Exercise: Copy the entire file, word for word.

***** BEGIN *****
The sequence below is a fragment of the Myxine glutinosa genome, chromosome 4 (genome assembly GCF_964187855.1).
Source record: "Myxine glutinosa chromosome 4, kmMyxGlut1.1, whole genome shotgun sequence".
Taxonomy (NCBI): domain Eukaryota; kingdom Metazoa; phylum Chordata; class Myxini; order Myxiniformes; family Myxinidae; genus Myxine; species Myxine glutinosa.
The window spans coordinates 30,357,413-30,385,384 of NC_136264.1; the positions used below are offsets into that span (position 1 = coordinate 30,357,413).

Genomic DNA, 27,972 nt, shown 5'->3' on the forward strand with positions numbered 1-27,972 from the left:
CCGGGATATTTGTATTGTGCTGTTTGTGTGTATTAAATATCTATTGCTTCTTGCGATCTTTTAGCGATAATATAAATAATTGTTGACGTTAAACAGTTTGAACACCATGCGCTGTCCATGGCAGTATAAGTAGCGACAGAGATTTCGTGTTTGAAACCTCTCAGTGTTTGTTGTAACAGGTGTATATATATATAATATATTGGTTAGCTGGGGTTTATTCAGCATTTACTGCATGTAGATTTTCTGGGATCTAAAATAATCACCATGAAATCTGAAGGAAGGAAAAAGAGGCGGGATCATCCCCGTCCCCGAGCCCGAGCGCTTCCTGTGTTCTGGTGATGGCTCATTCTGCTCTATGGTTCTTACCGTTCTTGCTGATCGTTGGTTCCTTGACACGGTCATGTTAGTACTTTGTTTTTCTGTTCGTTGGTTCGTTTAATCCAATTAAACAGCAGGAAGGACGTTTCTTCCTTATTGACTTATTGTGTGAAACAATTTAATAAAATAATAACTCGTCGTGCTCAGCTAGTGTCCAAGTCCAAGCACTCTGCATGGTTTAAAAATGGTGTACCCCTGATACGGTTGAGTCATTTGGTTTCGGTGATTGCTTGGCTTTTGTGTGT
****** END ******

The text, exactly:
The sequence below is a fragment of the Myxine glutinosa genome, chromosome 4 (genome assembly GCF_964187855.1).
Source record: "Myxine glutinosa chromosome 4, kmMyxGlut1.1, whole genome shotgun sequence".
Taxonomy (NCBI): domain Eukaryota; kingdom Metazoa; phylum Chordata; class Myxini; order Myxiniformes; family Myxinidae; genus Myxine; species Myxine glutinosa.
The window spans coordinates 30,357,413-30,385,384 of NC_136264.1; the positions used below are offsets into that span (position 1 = coordinate 30,357,413).

Genomic DNA, 27,972 nt, shown 5'->3' on the forward strand with positions numbered 1-27,972 from the left:
CCGGGATATTTGTATTGTGCTGTTTGTGTGTATTAAATATCTATTGCTTCTTGCGATCTTTTAGCGATAATATAAATAATTGTTGACGTTAAACAGTTTGAACACCATGCGCTGTCCATGGCAGTATAAGTAGCGACAGAGATTTCGTGTTTGAAACCTCTCAGTGTTTGTTGTAACAGGTGTATATATATATAATATATTGGTTAGCTGGGGTTTATTCAGCATTTACTGCATGTAGATTTTCTGGGATCTAAAATAATCACCATGAAATCTGAAGGAAGGAAAAAGAGGCGGGATCATCCCCGTCCCCGAGCCCGAGCGCTTCCTGTGTTCTGGTGATGGCTCATTCTGCTCTATGGTTCTTACCGTTCTTGCTGATCGTTGGTTCCTTGACACGGTCATGTTAGTACTTTGTTTTTCTGTTCGTTGGTTCGTTTAATCCAATTAAACAGCAGGAAGGACGTTTCTTCCTTATTGACTTATTGTGTGAAACAATTTAATAAAATAATAACTCGTCGTGCTCAGCTAGTGTCCAAGTCCAAGCACTCTGCATGGTTTAAAAATGGTGTACCCCTGATACGGTTGAGTCATTTGGTTTCGGTGATTGCTTGGCTTTTGTGTGT